When the terrible fire broke out at King's Cross Station, most people's instinct was to rush up the escalators, to get out. In fact, since heat rises, the best course may have been to go down into the station's lowest depths.
Science, very often, is counter-intuitive. But why is it that people find it so hard to apply even the facts that they know? Somehow, the theory taught in school (heat rises) is not connecting with people's everyday lives.
"It is very common for children to apparently hold two views at once," says Tina Jarvis, director of SCIcentre for initial teacher training at Leicester University and Homerton College, Cambridge. "They learn the science answer and give it in science situations while still interpreting the world in other ways." Pupils learn the facts but do not really understand them.
Mrs Jarvis and her colleagues argue that good, accurate science teaching in primary schools is an essential start if the general public is to become well enough informed to make some judgments about issues such as BSE (mad cow disease) or global warming, and for the system to produce enough scientists to find ways of dealing with them.
There seems to be a consensus about why science should be taught to all primary pupils, what type of science, and even how it should be taught.
Science is a core subject in the national curriculum. Seven-year-olds are assessed and given a level by their teachers; 11-year-olds are tested in it, and their results appear in the performance tables. Nevertheless, the subject could be under threat when the national curriculum is reviewed, certainly as a core subject, possibly as a requirement for younger primary children. So the experts' rationale is worthconsidering.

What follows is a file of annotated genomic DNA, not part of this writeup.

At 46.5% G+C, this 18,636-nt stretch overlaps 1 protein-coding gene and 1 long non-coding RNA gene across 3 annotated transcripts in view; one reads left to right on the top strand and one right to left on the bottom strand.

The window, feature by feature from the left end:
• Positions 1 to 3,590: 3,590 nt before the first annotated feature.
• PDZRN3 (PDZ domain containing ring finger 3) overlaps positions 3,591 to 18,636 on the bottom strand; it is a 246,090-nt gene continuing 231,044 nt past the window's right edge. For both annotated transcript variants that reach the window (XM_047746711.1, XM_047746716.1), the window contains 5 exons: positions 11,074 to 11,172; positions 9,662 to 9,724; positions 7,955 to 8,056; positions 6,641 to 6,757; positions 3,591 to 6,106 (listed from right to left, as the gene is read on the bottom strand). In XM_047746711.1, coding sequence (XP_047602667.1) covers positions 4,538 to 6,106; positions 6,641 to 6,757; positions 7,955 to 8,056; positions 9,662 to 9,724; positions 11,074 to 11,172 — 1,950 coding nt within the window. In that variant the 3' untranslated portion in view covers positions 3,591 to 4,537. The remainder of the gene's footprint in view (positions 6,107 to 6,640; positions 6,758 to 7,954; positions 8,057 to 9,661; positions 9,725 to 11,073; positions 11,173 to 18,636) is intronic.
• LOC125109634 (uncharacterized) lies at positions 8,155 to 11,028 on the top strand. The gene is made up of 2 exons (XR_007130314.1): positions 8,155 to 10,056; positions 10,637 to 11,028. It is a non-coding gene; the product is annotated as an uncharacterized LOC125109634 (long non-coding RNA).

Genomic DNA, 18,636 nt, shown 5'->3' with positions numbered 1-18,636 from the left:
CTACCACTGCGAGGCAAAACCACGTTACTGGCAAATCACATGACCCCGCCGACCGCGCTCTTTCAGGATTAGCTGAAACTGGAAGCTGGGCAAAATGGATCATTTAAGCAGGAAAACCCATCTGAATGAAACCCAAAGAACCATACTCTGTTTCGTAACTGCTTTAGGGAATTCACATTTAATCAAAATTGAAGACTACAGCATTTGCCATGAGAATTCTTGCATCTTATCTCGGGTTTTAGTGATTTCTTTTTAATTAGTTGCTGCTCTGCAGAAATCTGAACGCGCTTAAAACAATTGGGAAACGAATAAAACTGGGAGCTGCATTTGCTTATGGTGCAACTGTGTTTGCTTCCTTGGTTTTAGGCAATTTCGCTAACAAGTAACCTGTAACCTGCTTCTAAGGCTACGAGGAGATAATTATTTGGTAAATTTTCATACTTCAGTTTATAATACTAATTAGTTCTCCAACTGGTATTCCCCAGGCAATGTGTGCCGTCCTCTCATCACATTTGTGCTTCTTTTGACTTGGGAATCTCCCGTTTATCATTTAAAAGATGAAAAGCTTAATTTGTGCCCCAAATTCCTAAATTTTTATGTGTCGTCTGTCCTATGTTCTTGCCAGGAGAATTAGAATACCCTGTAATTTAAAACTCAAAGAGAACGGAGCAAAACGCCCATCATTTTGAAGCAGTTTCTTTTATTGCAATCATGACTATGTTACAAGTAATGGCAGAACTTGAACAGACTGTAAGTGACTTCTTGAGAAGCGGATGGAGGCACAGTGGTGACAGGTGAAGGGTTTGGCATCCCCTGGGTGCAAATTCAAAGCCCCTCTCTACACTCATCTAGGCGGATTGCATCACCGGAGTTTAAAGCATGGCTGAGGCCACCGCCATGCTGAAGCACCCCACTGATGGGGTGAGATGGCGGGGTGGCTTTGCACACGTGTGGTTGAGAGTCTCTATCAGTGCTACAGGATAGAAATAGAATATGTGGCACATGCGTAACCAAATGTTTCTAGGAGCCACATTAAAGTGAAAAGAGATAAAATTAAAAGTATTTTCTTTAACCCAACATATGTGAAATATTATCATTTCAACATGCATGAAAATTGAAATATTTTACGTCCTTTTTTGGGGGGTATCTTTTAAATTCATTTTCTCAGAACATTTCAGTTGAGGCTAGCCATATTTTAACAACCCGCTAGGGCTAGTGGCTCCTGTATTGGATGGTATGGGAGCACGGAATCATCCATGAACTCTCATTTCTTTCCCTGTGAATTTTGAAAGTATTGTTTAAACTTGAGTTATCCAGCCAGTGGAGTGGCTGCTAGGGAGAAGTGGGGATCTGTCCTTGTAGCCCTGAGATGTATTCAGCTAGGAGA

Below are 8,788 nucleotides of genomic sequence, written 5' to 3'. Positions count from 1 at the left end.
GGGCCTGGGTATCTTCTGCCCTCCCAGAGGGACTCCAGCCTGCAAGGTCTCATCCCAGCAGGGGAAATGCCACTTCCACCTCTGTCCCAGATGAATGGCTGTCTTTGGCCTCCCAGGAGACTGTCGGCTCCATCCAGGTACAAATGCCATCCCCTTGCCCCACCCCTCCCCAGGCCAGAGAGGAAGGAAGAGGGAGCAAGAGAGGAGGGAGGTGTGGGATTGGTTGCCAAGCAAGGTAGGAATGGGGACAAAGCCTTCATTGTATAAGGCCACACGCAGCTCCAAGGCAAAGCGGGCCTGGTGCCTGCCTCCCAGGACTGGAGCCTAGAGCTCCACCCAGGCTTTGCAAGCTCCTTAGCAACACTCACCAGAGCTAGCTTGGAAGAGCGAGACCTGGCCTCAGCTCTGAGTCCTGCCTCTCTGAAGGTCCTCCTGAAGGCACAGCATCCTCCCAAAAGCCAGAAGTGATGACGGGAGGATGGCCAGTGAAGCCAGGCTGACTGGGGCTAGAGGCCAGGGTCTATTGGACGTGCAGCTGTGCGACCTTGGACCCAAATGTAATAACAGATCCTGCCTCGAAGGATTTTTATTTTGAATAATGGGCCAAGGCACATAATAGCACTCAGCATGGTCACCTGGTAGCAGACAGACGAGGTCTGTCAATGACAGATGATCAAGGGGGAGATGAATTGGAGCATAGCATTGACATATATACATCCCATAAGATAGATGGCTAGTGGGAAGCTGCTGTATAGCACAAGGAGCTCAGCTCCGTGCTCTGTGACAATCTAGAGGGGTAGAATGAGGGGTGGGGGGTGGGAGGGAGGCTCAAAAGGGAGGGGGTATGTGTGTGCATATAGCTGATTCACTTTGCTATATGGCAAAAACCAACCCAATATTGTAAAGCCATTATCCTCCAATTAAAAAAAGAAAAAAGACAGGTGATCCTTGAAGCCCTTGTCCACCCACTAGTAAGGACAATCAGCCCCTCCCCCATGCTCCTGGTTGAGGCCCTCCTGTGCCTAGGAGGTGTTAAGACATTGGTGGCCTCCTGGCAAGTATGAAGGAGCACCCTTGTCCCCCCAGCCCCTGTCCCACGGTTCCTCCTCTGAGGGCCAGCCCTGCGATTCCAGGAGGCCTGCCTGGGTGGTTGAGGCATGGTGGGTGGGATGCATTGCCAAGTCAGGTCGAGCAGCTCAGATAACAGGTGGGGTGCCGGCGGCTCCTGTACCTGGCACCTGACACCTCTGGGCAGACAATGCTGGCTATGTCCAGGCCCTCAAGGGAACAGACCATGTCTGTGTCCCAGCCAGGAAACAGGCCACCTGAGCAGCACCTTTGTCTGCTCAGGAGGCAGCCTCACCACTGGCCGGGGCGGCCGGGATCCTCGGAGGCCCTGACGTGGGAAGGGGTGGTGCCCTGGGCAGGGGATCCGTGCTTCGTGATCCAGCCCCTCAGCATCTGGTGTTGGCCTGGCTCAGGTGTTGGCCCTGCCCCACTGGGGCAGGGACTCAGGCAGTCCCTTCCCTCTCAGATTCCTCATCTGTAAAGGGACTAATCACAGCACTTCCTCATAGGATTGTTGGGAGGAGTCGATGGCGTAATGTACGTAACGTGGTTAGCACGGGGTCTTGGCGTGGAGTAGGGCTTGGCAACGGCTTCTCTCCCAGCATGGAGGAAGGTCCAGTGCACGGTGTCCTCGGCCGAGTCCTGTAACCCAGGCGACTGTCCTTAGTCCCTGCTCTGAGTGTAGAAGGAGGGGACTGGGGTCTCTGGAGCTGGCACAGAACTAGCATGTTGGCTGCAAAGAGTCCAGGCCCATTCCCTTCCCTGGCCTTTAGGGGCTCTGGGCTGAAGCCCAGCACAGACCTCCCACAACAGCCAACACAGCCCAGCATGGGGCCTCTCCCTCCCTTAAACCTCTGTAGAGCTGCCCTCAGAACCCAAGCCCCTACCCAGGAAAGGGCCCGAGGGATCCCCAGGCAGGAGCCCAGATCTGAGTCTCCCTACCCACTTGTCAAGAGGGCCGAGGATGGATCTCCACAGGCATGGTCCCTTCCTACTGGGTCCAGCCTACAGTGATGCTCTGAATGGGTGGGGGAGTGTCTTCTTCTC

They say science contributes distinctive skills, concepts and perspectives, not offered by any other subject. Its ideas are often counter-intuitive, so they can't be acquired informally. Learning facts will not help people respond to new situations. They need to learn to think scientifically. Misconceptions need to be addressed early because, once entrenched, they are hard to change.
There is also broad agreement on what type of science should be taught in primary school. Children should be involved in practical investigations, and these should lead to explanation, not just observation; children should begin to develop the ability to create models for the way things work by explaining their findings.
One of the problems in primary science has been teachers' lack of knowledge; a guessed answer to a child's question is quite likely to be wrong. Mrs Jarvis suggests that children should learn, and spend time on, a limited set of concepts, which teachers would be trained in.
It is also important to demonstrate how science is relevant to everyday things. For this reason, Mrs Jarvis strongly opposes the introduction of specialist science teaching in primary schools. "If I am going to produce the child who can see the value of science, it can't be separate."
The integrated approach also enables science to support other areas of the curriculum, particularly maths and English. "To make these subjects relevant they need to be applied. Talking and writing about science requires high quality descriptive language. Measurement, calculation and communicating findings through graphs and tables can make mathematics understandable. "